Voila. The car was out of the snow bank. Bruce undid the ropes and as the driver was saying thanks, Bruce was urging him to subscribe to The Chronicle. "Only $37 a year for new subscribers," he told him.
Kindness No. 2 -- and slick newspaper selling, also.
Later, cruising around looking for pictures of the storm on the city's north side, Bruce passed a house where a car was stuck in the driveway. He looked again. Hey, that's Julie Wallace, he realized. Julie is our assistant managing editor and she got stuck on her way into work.
Bruce pulled her out.
Kindness No. 3.
And he's the only guy I know out and about with a 4WD and a tow rope. I know there have to be many others out there.
Me and my Maxima, speaking for every other person who drives a not-so-good-in-the-snow-pretty-car, want to say, "Thank-you, 4WD and SUV owners with big hearts."
Where would we be without you?
Stuck, that's where we'd be.
Oh, and cold. Very cold.

Tuesday, February 13, 2007

Roads were best in Elyria Township

This is how I found the roads after I left The Chronicle office in downtown Elyria at about 7:30 p.m. Tuesday, heading to my house in the northwest corner of Lorain.
Downtown Elyria: The roads were bad despite having the buildings to block the wind. It was hard to make turns around corners, especially at Third and East avenues because there was so much snow piled up there.
Gateway Boulevard: Not quite as much snow piled up as downtown but it was still hard to see where the lanes of the road were.
Route 57: The Worst! I had to try to find the "ruts" in the snow to make my way.
Midway Boulevard and Griswold Road: The snow blowing across made them tough to navigate.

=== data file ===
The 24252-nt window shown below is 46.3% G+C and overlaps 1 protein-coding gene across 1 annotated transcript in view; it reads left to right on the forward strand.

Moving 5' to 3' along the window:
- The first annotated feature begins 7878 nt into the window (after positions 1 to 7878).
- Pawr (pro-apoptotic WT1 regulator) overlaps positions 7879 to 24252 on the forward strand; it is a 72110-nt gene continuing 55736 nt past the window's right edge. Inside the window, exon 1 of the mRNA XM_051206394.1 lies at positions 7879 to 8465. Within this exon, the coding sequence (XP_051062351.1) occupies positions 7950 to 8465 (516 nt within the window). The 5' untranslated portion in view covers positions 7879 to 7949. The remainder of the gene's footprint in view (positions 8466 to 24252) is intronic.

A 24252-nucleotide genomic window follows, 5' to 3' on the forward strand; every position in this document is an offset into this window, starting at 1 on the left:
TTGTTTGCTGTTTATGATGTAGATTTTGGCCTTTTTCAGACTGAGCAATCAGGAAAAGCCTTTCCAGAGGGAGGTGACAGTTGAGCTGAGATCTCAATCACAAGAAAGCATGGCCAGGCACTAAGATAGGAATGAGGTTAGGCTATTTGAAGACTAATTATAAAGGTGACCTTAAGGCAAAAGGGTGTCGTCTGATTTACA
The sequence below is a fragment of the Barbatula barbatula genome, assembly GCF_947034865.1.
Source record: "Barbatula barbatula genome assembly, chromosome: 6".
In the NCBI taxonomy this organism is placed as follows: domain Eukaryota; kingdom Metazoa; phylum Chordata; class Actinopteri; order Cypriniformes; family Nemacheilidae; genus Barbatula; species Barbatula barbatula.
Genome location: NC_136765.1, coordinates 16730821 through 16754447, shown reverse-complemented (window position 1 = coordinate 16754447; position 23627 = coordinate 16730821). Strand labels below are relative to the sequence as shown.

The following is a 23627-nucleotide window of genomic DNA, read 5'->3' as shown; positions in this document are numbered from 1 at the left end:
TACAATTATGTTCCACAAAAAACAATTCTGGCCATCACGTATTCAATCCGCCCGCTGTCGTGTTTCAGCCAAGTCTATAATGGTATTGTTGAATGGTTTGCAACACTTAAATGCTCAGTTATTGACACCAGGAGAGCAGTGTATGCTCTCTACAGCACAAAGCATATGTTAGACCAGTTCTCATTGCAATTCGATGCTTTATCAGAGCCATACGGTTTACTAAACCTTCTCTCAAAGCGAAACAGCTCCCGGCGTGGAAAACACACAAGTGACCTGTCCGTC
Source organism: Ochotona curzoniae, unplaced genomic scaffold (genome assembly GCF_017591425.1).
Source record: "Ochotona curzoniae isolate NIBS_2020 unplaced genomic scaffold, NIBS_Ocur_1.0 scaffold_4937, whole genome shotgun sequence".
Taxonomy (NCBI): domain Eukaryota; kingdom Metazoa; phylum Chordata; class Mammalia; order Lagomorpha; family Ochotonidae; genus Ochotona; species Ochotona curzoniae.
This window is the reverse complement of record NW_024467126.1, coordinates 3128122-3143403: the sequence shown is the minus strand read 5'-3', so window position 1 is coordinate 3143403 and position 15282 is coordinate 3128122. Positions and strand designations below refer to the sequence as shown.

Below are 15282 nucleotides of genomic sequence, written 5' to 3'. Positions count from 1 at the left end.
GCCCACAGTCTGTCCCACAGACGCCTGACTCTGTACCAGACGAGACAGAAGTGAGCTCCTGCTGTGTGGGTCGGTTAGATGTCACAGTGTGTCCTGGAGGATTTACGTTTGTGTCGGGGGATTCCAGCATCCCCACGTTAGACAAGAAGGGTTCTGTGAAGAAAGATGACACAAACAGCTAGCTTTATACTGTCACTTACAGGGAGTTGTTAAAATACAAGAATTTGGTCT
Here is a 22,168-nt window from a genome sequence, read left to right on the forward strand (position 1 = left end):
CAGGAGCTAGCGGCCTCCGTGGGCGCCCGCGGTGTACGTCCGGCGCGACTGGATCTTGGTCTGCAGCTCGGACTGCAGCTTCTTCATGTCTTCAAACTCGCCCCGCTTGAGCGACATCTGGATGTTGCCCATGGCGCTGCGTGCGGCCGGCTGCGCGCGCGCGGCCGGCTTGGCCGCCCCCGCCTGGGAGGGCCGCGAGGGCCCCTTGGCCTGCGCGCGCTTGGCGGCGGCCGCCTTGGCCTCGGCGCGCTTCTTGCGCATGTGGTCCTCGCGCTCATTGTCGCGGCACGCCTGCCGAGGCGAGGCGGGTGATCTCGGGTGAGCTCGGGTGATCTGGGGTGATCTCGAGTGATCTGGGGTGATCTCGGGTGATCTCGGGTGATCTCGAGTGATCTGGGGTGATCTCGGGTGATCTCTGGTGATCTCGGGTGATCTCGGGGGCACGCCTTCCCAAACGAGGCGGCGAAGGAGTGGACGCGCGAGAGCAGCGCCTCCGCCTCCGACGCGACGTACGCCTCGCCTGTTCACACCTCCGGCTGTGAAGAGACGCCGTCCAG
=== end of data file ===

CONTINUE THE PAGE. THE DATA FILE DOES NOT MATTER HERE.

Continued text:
Lake Avenue: The best stretch of my travels. If this is Elyria Township's responsibility, I give it the Golden Snowflake for great work in an impossible situation.
Route 254: Not as good as Lake Avenue but not bad.
Route 2: Pretty deserted in that stretch between Route 58 and Oak Point Road. I didn't have to navigate in the ruts as on Route 57 but it was difficult to see the edge of the road -- and the blowing snow didn't help.
Oak Point Road: The Worst II! -- The snow was halfway up my tires in spots. Good thing my car has some oomph or I'd still be stuck there.
The best part of the evening is I lived to tell you about it -- and, in case you haven't been out to see for yourself, take it from me: Stay inside.

Thursday, February 08, 2007

Friday, February 02, 2007

Doggin' the groundhog

I trudged into the newsroom yesterday morning and, as soon as I rounded the corner toward my office, Bruce Bishop, our chief photographer/Internet trailblazer, said, "Hey, Patti, I have an idea.
"I want to go to Gobbler's Knob."
I just looked at him.
"Punxsutawny," he said.
For the uninitiated -- or those of you who don't like Bill Murray -- that's the Pennsylvania town where the groundhog Phil is asked every year on Feb. 2 to predict the end of winter.
"Sure," I said. "You don't have anything else to do?"
He assured me he had everything under control -- and Bruce is one of the good ones. When he tells me he has everything under control, I know I can believe him.
"Well, shoot, get going," I told him.
By about 4 yesterday afternoon, Bruce was trolling the town, located in the hills of Pennsylvania about 80 miles northeast of Pittsburgh, looking for something he could write about on the eve of Phil's appearance.
He called at regular intervals as he was driving and once he got there to keep us posted.
One time, he said, "EVERYTHING is groundhog ... Groundhog Car Wash, Groundhog Plaza. The basketball team is the Woodchucks."
And then, just after 5 p.m. came the breathless call. "You would not believe what I have! I found Phil's handler and he's making an appearance for a bunch of people from Ohio. I'm going to go. It is very cool. I'll send back pictures and write a story."
And that's how we ended up with Groundhog Day coverage in the paper today -- ON Groundhog Day. Most other papers won't have anything about it until tomorrow.
Hope you liked our coverage. Please excuse us if we overdid it -- we were just SO excited, we couldn't help ourselves. Plus, it was just plain fun.
Oh, by the way, Punxsutawny Phil did NOT see his shadow. That means spring can't be too far away. Hmmm, perhaps that was Phil's gift to his new buddy, Bruce ...